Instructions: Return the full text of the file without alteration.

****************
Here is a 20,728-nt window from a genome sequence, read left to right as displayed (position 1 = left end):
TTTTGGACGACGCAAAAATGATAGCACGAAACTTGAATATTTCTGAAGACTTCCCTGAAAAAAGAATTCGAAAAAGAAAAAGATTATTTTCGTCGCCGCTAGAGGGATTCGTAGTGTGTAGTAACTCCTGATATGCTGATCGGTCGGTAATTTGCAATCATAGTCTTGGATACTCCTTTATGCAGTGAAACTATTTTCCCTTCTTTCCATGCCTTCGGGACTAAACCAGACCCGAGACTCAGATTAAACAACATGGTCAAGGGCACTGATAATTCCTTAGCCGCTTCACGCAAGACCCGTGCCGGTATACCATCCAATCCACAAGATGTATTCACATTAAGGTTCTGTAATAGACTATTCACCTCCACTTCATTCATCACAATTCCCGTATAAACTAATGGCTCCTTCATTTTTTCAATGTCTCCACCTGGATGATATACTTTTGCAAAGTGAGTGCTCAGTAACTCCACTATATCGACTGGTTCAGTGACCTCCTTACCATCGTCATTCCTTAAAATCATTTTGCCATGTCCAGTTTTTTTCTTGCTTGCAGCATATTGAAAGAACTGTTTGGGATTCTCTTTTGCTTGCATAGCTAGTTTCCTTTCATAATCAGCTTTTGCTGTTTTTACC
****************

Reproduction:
Here is a 20,728-nt window from a genome sequence, read left to right as displayed (position 1 = left end):
TTTTGGACGACGCAAAAATGATAGCACGAAACTTGAATATTTCTGAAGACTTCCCTGAAAAAAGAATTCGAAAAAGAAAAAGATTATTTTCGTCGCCGCTAGAGGGATTCGTAGTGTGTAGTAACTCCTGATATGCTGATCGGTCGGTAATTTGCAATCATAGTCTTGGATACTCCTTTATGCAGTGAAACTATTTTCCCTTCTTTCCATGCCTTCGGGACTAAACCAGACCCGAGACTCAGATTAAACAACATGGTCAAGGGCACTGATAATTCCTTAGCCGCTTCACGCAAGACCCGTGCCGGTATACCATCCAATCCACAAGATGTATTCACATTAAGGTTCTGTAATAGACTATTCACCTCCACTTCATTCATCACAATTCCCGTATAAACTAATGGCTCCTTCATTTTTTCAATGTCTCCACCTGGATGATATACTTTTGCAAAGTGAGTGCTCAGTAACTCCACTATATCGACTGGTTCAGTGACCTCCTTACCATCGTCATTCCTTAAAATCATTTTGCCATGTCCAGTTTTTTTCTTGCTTGCAGCATATTGAAAGAACTGTTTGGGATTCTCTTTTGCTTGCATAGCTAGTTTCCTTTCATAATCAGCTTTTGCTGTTTTTACC